""The problem with the first year was I didn't know what I didn't know, and even when I thought there was something I was supposed to know I didn't know what to do about it."" This quote from a perplexed undergraduate student illustrates the plight of many first-years who feel overwhelmed by the demands made on them at university, combined with the expectation of lecturers and tutors that they will already know how to study independently.
'Study Skills for Psychology Students' is a light-hearted yet comprehensive guide to studying psychology at university. Covering topics such as using the library and other resources, making effective notes in lectures and successful revision skills, the authors provide a practical guide to help the new student get the most out of their psychology course. Finally, in addition to the generic information needed by all students embarking on a degree course, 'Study Skills for Psychology Students' includes psychology specific material on Ethics, Professional Data Acquisition and Interviewing Skills.
Table of Contents
Where are the skills in psychology?
Reflection skills, reviewing and evaluating, adding value to your degree
Maximising free time
Library and electronic resources
Making effective notes
Constructing an argument
Effective essay skills
Researching and writing in teams: it's fun and efficient
Writing practical reports
Acknowledging references and other sources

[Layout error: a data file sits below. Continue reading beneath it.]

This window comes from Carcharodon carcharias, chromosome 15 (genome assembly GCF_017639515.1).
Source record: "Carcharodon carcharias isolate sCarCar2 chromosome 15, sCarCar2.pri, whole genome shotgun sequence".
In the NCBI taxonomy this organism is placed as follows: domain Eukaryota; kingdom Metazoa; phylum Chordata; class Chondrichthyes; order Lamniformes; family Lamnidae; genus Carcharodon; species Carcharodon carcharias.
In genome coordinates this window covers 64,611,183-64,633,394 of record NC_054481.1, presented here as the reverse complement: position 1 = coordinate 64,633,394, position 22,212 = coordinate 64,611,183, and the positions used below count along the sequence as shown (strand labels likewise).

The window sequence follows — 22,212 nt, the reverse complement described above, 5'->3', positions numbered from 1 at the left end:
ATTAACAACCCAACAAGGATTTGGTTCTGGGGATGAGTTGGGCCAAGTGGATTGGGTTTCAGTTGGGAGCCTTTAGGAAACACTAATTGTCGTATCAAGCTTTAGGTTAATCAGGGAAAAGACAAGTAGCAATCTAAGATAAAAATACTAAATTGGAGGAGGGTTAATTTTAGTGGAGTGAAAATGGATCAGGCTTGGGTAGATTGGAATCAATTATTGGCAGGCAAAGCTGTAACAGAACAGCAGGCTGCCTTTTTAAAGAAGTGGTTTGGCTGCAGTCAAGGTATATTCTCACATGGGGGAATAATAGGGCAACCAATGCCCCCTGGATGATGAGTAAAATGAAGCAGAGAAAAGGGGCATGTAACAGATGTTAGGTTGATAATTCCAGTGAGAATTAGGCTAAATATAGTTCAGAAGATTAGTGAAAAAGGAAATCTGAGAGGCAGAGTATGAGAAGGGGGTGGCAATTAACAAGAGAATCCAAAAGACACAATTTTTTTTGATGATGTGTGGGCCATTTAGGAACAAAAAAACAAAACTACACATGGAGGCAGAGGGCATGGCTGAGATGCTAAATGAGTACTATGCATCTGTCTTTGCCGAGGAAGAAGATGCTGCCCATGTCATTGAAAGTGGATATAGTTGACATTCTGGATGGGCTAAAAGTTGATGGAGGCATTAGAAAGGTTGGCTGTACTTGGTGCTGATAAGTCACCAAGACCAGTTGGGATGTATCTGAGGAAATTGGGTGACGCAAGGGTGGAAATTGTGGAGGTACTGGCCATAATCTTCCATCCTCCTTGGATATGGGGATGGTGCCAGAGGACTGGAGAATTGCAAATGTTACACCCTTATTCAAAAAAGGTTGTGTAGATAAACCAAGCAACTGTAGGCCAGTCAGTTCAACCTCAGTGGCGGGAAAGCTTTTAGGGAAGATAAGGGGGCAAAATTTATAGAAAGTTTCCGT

Reviewing a book
Abstracts and executive summaries
Presenting psychology information: tables and graphs
Posters and stands
Professional approaches to data acquisition
'Of shoes and ships, and sealing wax...': a few answers to things psychology students ask.
Pauline Kneale is Professor of Pedagogy and Enterprise and Director of The Higher Education Academy Subject Centre for Geography, Earth and Environmental Sciences at the University of Plymouth, UK.
What they said about 'Study Skills for Geography Students': Of value throughout a degree programme. Every student should buy a copy.
Dr G. P. Hollier, University of Strathclyde, UK
A very good introductory text for Psychology students, which will continue to be a source of tips and advice throughout their degree programme. It does much to actually encourage the reader to enjoy their time at university.
PLAT (Journal for Psychology LTSN)